Schools and administrative units across the University will pilot a remote work system for staff next week to prevent the spread of the coronavirus pandemic.
The pilot for Faculty of Arts and Sciences staff will last from March 16 to March 20, after which FAS administrators will evaluate its success and decide further steps, FAS Dean Claudine Gay wrote in an email Thursday.
“Faculty and managers will need to lead efforts this week to think about how critical processes will be handled remotely and to support students, postdocs, and staff in their efforts to prepare for next week’s pilot,” Gay wrote. “Department administrators will receive additional guidance via Zoom conference.”
University spokesperson Jonathan L. Swain wrote in an email that Executive Vice President Katie N. Lapp asked central administration leaders to launch a similar program next week and to provide her with feedback after the initial pilots.
“As the University continues to prepare for and manage the rapidly changing impacts of this public health emergency, these efforts will be critical to planning for any potential large-scale move to remote work in the future,” Swain wrote.
The Division of Continuing Education will also pilot a similar program next week, according to DCE spokesperson Harry J. Pierre.
Several other schools have not officially announced shifts to remote work, but are highly encouraging employees to work from home.
Harvard Medical School Dean Lisa M. Muto ’79 wrote in an update to staff that unit and department leaders should shift nonessential staff to work remotely “as soon as possible.”
“The reason we are providing this guidance is to follow University and public health guidelines around social distancing in order to deter the possible spread of disease,” Muto wrote.
Harvard Graduate School of Design staff will attend meetings via Zoom “to the fullest extent possible” by Monday, per an update on the Design School’s website.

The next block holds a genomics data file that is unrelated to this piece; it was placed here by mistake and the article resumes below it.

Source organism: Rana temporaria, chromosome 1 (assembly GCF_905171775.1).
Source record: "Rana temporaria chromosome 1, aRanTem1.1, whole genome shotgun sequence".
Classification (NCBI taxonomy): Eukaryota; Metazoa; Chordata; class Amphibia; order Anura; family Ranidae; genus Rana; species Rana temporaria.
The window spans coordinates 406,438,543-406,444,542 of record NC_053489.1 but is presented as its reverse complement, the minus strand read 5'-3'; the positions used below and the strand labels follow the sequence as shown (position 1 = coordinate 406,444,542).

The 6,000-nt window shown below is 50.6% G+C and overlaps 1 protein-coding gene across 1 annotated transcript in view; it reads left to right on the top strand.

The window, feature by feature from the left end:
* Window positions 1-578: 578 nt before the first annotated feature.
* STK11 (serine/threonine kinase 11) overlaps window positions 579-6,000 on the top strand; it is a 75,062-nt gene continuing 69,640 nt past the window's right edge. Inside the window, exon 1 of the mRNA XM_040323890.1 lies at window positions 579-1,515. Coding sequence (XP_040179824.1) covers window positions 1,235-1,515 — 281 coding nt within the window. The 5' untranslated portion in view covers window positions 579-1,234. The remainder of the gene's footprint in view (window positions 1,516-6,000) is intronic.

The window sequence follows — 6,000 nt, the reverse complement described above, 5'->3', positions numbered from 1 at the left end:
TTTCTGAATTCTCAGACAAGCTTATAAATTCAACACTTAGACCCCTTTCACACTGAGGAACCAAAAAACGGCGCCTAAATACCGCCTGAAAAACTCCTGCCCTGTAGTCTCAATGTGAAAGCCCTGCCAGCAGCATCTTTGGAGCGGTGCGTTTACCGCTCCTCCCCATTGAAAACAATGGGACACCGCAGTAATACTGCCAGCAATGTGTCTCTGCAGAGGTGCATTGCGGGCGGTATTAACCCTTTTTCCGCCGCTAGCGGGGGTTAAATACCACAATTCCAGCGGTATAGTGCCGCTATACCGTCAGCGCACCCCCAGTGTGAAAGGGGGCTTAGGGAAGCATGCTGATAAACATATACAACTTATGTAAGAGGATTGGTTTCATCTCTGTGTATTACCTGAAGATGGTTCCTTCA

Likewise, Harvard Kennedy School Dean Douglas W. Elmendorf and Executive Dean Janney Wilson wrote in an email to staff and faculty that they should prepare to work remotely for an “extended period of time.” If they are equipped to work remotely, he encouraged them to do so by Friday or Monday.
Harvard School of Public Health Dean Michelle A. Williams encouraged affiliates to work from home next week in an online announcement.
Harvard Law School Dean for Administration Matthew Gruber wrote in an email to staff that the situation is “fluid” and “subject to change.”
“We expect that a large proportion of our staff will have no need to work on campus next week, and for that number to possibly grow beginning the week of March 23,” Gruber wrote.
Harvard Union of Clerical and Technical Workers President Carrie E. Barbash said she supports the FAS pilot, adding she hopes it is continued for “as long as we need to do it.”
“This is an unprecedented situation that I think needs to be taken really seriously and this is definitely a good step in that direction,” Barbash said. “I think it’ll be great to see every school sort of moving in this direction as soon as possible.”
Under the University’s most recent policies, Harvard staff may apply unearned sick days if they become sick or quarantined due to coronavirus or if they have to take care of a family member affected by it. They may also exceed annual limits on dependent care days.
Harvard will also guarantee pay to non-remote employees for a “a defined period of time (e.g., 30 days)” if their department is closed or quarantined, according to the guidance.
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